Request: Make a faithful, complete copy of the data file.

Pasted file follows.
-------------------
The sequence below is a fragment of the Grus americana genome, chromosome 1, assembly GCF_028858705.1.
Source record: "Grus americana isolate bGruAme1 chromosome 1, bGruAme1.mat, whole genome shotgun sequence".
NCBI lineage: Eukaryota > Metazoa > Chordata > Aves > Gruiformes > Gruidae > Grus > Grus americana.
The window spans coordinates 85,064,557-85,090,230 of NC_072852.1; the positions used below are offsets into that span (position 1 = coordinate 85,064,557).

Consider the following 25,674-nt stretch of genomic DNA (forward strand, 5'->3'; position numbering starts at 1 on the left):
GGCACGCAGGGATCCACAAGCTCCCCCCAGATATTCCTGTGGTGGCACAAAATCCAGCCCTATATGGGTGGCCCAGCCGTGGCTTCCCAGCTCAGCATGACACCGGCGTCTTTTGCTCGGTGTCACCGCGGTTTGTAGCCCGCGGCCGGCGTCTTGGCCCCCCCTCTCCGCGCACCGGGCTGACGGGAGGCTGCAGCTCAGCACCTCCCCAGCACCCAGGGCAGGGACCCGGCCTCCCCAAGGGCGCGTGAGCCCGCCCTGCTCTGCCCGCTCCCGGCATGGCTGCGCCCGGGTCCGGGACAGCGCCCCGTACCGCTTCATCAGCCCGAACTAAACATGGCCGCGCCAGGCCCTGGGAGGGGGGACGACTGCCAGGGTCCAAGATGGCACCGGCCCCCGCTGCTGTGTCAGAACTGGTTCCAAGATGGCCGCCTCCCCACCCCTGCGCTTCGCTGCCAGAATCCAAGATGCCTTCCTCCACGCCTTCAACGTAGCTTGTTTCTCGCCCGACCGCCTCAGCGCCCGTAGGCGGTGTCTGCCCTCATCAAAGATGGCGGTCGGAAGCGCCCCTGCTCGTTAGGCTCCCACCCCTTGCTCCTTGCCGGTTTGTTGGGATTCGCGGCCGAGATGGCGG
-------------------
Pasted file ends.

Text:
The sequence below is a fragment of the Grus americana genome, chromosome 1, assembly GCF_028858705.1.
Source record: "Grus americana isolate bGruAme1 chromosome 1, bGruAme1.mat, whole genome shotgun sequence".
NCBI lineage: Eukaryota > Metazoa > Chordata > Aves > Gruiformes > Gruidae > Grus > Grus americana.
The window spans coordinates 85,064,557-85,090,230 of NC_072852.1; the positions used below are offsets into that span (position 1 = coordinate 85,064,557).

Consider the following 25,674-nt stretch of genomic DNA (forward strand, 5'->3'; position numbering starts at 1 on the left):
GGCACGCAGGGATCCACAAGCTCCCCCCAGATATTCCTGTGGTGGCACAAAATCCAGCCCTATATGGGTGGCCCAGCCGTGGCTTCCCAGCTCAGCATGACACCGGCGTCTTTTGCTCGGTGTCACCGCGGTTTGTAGCCCGCGGCCGGCGTCTTGGCCCCCCCTCTCCGCGCACCGGGCTGACGGGAGGCTGCAGCTCAGCACCTCCCCAGCACCCAGGGCAGGGACCCGGCCTCCCCAAGGGCGCGTGAGCCCGCCCTGCTCTGCCCGCTCCCGGCATGGCTGCGCCCGGGTCCGGGACAGCGCCCCGTACCGCTTCATCAGCCCGAACTAAACATGGCCGCGCCAGGCCCTGGGAGGGGGGACGACTGCCAGGGTCCAAGATGGCACCGGCCCCCGCTGCTGTGTCAGAACTGGTTCCAAGATGGCCGCCTCCCCACCCCTGCGCTTCGCTGCCAGAATCCAAGATGCCTTCCTCCACGCCTTCAACGTAGCTTGTTTCTCGCCCGACCGCCTCAGCGCCCGTAGGCGGTGTCTGCCCTCATCAAAGATGGCGGTCGGAAGCGCCCCTGCTCGTTAGGCTCCCACCCCTTGCTCCTTGCCGGTTTGTTGGGATTCGCGGCCGAGATGGCGG